Tourism boom in New York


Start spreading the news. In 2017 63 million vacationers visited New York in 2017 and forecasts indicate that in 2018 will continue the trend of growth in the number of tourists visiting the city annually.

According to the Center for an Urban Future (CUF), a city organization, over the past two decades, tourism to New York City has swelled from 33 million to nearly 63 million annual visitors, with powerful ripples throughout the city’s economy.

Tourism has risen to become one of the top four employment drivers in the city. The CUF analysis disclosed that are nearly a million more jobs across the five boroughs today than in 1997, and the city’s unemployment rate now stands at less than half of what it was then.

For those experts in the New York economy this economic transformation was fueled by a number of factors, including the plunging crime rate and the tech sector’s meteoric rise. But they estimate that few things have been more important to the city’s extended economic boom—or more overlooked—than the record increase in tourists.

These days, the city routinely tops 60 million annual visitors. “It has sparked hundreds of thousands of new jobs—not just at hotels, but in restaurants, retail shops, museums, airports, tour bus companies, and even travel tech start-ups. In the process, tourism has been elevated from a fairly important part of the city’s economy to one of the four leading drivers of job creation in New York. Indeed, tourism now accounts for about as many jobs as the city’s tech sector, the creative economy, or the finance industry”, the report highlighted.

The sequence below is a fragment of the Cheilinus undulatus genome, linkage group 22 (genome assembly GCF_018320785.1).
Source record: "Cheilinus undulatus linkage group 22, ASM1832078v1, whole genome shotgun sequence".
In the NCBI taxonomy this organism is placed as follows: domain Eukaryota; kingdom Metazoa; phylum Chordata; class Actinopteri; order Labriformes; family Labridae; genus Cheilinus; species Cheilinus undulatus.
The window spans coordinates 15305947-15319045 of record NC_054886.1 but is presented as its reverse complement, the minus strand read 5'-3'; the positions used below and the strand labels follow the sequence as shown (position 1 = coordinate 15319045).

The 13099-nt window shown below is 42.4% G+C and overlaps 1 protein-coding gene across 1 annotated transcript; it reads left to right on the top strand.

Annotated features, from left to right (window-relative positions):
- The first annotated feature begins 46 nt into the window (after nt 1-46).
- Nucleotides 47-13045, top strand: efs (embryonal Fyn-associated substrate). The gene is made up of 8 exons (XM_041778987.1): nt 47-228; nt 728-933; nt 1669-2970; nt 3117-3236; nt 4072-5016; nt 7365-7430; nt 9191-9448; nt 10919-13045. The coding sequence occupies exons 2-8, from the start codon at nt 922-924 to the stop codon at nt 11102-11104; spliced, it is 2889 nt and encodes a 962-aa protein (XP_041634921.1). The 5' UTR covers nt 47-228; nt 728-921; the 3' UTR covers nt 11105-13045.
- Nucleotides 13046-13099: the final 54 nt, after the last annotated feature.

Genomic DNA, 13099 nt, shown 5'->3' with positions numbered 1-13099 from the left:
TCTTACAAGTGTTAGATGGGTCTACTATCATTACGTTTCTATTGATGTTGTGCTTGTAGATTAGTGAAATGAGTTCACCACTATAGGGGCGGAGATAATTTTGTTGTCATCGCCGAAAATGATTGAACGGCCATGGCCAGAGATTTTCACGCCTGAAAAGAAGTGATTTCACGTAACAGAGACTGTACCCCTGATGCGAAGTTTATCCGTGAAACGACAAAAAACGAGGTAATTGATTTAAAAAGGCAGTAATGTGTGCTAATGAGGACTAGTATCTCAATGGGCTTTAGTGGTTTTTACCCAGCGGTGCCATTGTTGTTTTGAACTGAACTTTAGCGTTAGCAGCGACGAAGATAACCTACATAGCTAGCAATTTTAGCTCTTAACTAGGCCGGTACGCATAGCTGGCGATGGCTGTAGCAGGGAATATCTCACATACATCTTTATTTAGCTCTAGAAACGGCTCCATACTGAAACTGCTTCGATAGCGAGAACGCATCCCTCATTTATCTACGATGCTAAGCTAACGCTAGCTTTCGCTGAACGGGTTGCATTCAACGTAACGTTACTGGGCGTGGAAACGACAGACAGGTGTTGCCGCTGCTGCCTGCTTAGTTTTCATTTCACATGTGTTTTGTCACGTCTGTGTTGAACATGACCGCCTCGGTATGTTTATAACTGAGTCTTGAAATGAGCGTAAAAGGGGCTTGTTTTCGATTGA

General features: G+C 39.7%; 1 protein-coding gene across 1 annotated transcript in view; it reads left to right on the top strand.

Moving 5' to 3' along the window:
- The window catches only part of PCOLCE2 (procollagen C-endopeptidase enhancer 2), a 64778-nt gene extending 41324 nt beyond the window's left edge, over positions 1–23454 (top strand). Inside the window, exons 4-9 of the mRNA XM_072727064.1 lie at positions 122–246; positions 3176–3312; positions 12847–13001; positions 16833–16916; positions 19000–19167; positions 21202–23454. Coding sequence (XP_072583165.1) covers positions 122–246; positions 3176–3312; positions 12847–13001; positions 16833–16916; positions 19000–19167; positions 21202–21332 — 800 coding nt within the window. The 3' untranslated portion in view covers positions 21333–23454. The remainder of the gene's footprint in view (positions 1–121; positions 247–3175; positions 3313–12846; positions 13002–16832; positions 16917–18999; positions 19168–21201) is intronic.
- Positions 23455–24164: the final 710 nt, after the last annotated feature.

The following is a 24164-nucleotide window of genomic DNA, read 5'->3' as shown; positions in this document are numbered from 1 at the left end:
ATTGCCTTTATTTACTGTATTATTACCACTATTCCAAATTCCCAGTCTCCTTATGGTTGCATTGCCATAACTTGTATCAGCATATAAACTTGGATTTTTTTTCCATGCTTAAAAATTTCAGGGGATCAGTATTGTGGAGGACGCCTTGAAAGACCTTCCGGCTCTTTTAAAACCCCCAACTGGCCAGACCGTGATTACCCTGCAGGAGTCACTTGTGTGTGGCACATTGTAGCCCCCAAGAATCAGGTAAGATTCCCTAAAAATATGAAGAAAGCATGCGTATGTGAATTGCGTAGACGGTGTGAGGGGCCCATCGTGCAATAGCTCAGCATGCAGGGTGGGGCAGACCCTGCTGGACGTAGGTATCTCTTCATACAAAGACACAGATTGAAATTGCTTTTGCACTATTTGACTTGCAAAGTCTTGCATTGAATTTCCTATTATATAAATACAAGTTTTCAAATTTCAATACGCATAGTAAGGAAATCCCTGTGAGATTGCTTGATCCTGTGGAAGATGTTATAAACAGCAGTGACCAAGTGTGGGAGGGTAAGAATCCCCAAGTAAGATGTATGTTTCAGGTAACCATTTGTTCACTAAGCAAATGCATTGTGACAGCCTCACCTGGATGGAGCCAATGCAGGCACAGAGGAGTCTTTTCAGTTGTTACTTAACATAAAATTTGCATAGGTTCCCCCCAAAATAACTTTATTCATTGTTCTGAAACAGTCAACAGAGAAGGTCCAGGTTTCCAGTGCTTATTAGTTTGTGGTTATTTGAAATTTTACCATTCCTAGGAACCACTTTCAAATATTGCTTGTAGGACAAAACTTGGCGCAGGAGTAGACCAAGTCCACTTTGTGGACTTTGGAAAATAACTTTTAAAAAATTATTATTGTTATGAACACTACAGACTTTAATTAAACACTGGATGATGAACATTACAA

The city is now home to nearly as many accommodations jobs, which pay $62,000 per year on average, as jobs in manufacturing, which pay an average of $58,000. A social data of interest in the report is that more than 65 percent of New York City residents who work in tourism-related industries are people of color and 54 percent are immigrants, compared to 59 percent and 44 percent, respectively, of workers in other sectors.

Tourism has also been responsible for a significant portion of the job creation in many of the city’s fastest-growing industries, including restaurants and bars (which added 142,000 jobs since 2000), retail (which had a net gain of 71,000 jobs), and arts, entertainment, and recreation (which grew by 30,000 jobs). New York continues to offer international tourists attractions such as Broadway shows, the Statue of Liberty, Empire State Building, Brooklyn Bridge, Central Park, historic neighborhoods, and numerous world famous museums.

New additions in recent years, like the High Line and One World Observatory, offer unique perspectives of the city. The New York authorities assure that the city is the safest large metropolis of the US, with a crime rate per inhabitant even lower than the national average.

However they warn about some rough neighborhoods which are unadvised for tourists. If you want to spend a vacation in the city, a good tip is to consult the local SafeAround service that has compiled information from numerous sources make sure you have a safe trip while in NYC and be aware of all potential dangers.

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